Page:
US 5542284 A
An apparatus and method for measuring differential oxygen concentration between two flowing gas streams is described. A reference gas and a sample gas in separate gas flow paths are passed, at selected temperature, pressure and flow rate over a respective one of a pair of electrically connected oxygen sensors which produce an output signal proportional to the differential oxygen concentration between the sensors. The output signal may be amplified and recorded by any conventional means. An internal calibration system is also described.
1. An apparatus for measuring differential oxygen concentrations in two flowing gas streams comprising:
means to control pressure and flow rate of said gas streams;
means within said temperature-controlled housing means to generate signals representative of pressure and oxygen concentration differentials between said gas streams, comprising first and second oxygen sensors, connected in parallel with each other with opposite polarity, and wherein said first sensor is connected in series with a fixed resistance and said second sensor is connected in series with at least a selected portion of said fixed resistance, such that, at a selected oxygen concentration in both said sensors, the voltage drop across the fixed resistance is zero;
and computer means to monitor said pressure, flow rate and temperature and said signals representative of said differential pressure and oxygen concentration so as to measure and record differential oxygen concentration in said gas streams.
2. An apparatus as claimed in claim 1 wherein said first and second oxygen sensors have lower and higher current outputs respectively at a given oxygen concentration.
3. An apparatus as claimed in claim 2 including means to amplify said signal representative of the differential oxygen concentration.
4. An apparatus as claimed in claim 3 wherein said means to amplify said signal comprises a chopper amplifier in series with a low pass filter.
5. An apparatus as claimed in claim 4 wherein said low pass filter is in the range 0.5-5.0 Hz.
6. An apparatus as claimed in claim 2 including means to calibrate said apparatus comprising means to control the pressure differential between the gas streams the oxygen concentrations of which are monitored by said first and second oxygen sensors.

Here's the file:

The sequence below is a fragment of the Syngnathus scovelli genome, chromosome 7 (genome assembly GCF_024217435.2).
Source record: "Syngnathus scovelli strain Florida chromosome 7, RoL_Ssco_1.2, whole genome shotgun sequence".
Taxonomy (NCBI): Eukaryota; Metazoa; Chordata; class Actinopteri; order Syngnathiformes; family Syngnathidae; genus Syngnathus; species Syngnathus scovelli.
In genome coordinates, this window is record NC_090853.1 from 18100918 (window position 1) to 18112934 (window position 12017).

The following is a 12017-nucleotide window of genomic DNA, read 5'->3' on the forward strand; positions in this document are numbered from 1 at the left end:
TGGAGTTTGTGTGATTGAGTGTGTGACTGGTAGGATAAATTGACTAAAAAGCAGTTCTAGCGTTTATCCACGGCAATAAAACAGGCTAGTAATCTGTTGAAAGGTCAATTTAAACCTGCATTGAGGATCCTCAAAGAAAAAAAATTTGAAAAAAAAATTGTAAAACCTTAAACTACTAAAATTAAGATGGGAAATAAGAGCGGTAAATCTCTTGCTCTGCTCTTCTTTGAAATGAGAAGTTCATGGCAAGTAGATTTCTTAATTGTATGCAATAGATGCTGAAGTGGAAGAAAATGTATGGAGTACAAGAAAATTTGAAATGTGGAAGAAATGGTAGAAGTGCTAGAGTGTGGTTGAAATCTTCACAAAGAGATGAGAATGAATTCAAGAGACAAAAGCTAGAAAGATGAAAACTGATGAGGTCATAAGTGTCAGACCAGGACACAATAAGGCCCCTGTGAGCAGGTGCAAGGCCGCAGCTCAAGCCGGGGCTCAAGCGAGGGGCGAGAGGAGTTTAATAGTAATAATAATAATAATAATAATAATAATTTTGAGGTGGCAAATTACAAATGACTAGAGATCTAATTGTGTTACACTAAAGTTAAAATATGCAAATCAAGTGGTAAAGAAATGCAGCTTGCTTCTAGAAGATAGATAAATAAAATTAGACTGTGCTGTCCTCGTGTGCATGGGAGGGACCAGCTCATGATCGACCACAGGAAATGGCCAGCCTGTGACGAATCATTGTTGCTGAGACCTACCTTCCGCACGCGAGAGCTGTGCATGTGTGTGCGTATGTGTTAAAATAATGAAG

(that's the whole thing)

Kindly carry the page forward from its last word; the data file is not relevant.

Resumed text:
7. An apparatus as claimed in claim 2 including means to measure the pressure differential between the gas streams the oxygen concentrations of which are monitored by said first and second oxygen sensors.
8. An apparatus as claimed in claim 1 wherein said first gas flow path contains a reference oxygen bearing gas and said second gas flow path contains a sample oxygen bearing gas.
9. An apparatus as claimed in claim 8 including means to bypass at least a portion of said reference gas and said sample gas from a respective said flow path, upstream of said means to introduce said gas streams.
10. An apparatus as claimed in claim 9 including means to heat and control temperature of said oxygen sensor means.
11. An apparatus as claimed in claim 10 including pressure sensor means to monitor atmospheric pressure.
12. An apparatus as claimed in claim 9 wherein said means to introduce said gas streams is a pump means.
13. Apparatus as claimed in claim 1 including means to measure absolute oxygen concentration in one of said gas streams.
14. An apparatus for measuring differential concentrations of two different gases contained in two flowing gas streams comprising a first apparatus as claimed in claim 1 connected in series to a second apparatus as claimed in claim 1, with a pair of scrubbers operatively connected there between so as to remove one of said two gases from the two flowing gas streams.
15. An apparatus as claimed in claim 14 wherein said one of said two gases is carbon dioxide and said scrubbers are soda-lime scrubbers.
A Typical Open Circuit Gas Exchange System.
The differential O.sub.2 analyzer is designed for use in an open flow gas exchange system of the type shown in FIG. 1. A supply of gas 1 (air or a mixed gas) containing O.sub.2 is divided into a reference stream 2 and a sample stream 3. The flow rate of the sample stream is measured using a flow meter 4, and the gas passes through a humidification system 5 before entering a cuvette 6 containing material which either produces or consumes O.sub.2. After passage through the cuvette, a proportion of the gas is vented to atmosphere 7, and the remainder is dried by being drawn, by a pump 8, through a condenser in an ice water bath 9 and through a column of magnesium perchlorate 10. The gas then enters the sample side 11 of the O.sub.2 analyzer 12.
The flow rate of the reference gas stream is measured by a flow meter 13 and the gas then enters a humidifier 14 of the same type as that in the sample gas stream. A proportion of the reference gas is vented to atmosphere 15, and the remainder is dried by being drawn, by a pump 16, through a condenser in an ice water bath 9 and through a magnesium perchlorate column 17. The reference gas then enters the reference side 18 of the O.sub.2 analyzer. After passage through the analyzer both the reference and sample gas streams are vented to atmosphere.